The ICW met yesterday to discuss the first three cluster papers prepared by the Secretariat. The ICPD Secretariat stated that PC/11 had not been replaced by the cluster papers but that they were being tabled to solicit guidance from the delegates on the five proposed clusters of issues. The Secretariat explained that the papers were not exhaustive but had been an attempt to stimulate discussion.
Cluster 1: Interrelationships between population, development, environment and related matters: Colombia said that the paper had too much emphasis on environmental concerns and lacked focus on the problems of development. He also expressed the G-77 decision that PC/11 should be the basis for negotiation. Canada stressed the links needed between population activities and the Commission on Sustainable Development and greater inter-agency links to environment and development through the Inter-Agency Committee on Sustainable Development. India, supported by Ghana, stated that focus of the Conference should not be lost and that other matters should be negotiated in appropriate fora. Sweden mentioned the inter-relationships and cross-cutting aspects within this cluster and the need for strategies based on the individual and developed from the bottom-up. Zimbabwe spoke of the lack of emphasis on employment in the document. France mentioned the lack of reference to the conflict between the rights of the individual and those of the community. The UK asked why the cluster themes in Agenda 21 were not referenced and urged reaffirmation of commitments made at UNCED. The Holy See emphasized the importance of people and human resource development and that the elimination of poverty can be brought about through education and not necessarily through the reduction of population growth. Pakistan said that linkages of population and development must be strengthened and supported the example of Agenda 21 where the problems were placed within the context of the larger international economic environment with specific reference to means of implementation in each chapter.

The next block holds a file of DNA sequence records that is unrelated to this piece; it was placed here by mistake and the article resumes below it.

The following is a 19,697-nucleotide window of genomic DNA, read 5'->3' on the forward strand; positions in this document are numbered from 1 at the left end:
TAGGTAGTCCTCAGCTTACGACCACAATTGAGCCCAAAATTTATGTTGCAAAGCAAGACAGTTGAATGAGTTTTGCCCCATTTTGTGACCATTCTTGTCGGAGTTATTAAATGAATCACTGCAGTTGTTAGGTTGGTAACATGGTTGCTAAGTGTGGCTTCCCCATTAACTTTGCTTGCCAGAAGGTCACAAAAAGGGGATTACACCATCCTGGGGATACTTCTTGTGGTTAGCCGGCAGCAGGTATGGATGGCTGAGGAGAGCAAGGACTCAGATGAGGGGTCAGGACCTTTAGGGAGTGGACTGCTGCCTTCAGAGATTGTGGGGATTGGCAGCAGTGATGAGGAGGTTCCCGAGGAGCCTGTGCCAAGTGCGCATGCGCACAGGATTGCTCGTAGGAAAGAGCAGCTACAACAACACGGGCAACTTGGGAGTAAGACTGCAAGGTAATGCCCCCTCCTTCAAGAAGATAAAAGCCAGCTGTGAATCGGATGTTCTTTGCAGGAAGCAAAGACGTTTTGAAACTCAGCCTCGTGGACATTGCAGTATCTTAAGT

Cluster 2: [Gender issues, particularly] the role and status of women: Colombia, on behalf of the G-77, stated that a more systematic and focussed approach was needed in the chapter and that some of the strategies read more like principles. They proposed a separate chapter on the family. They later added that women, as victims of aggression during war, must be protected. Several countries recommended that a reference to prostitution be included in the cluster. Sweden, supported by Malaysia, suggested a change in the title to reflect gender equality for women and added that the issues of genital mutilation and the minimum age of marriage be included. Malaysia suggested that the empowerment of the girl child and facilities for the employment of women be included. Norway noted the linkages between population and breast-feeding. The US agreed with Sweden that questions of gender equity should be central to the chapter and supported gender equality in school attendance and in institutions; an end to pornography and violence against women; and the negative stereotypes of women's roles in society. The WHO emphasized the importance of contraceptive research.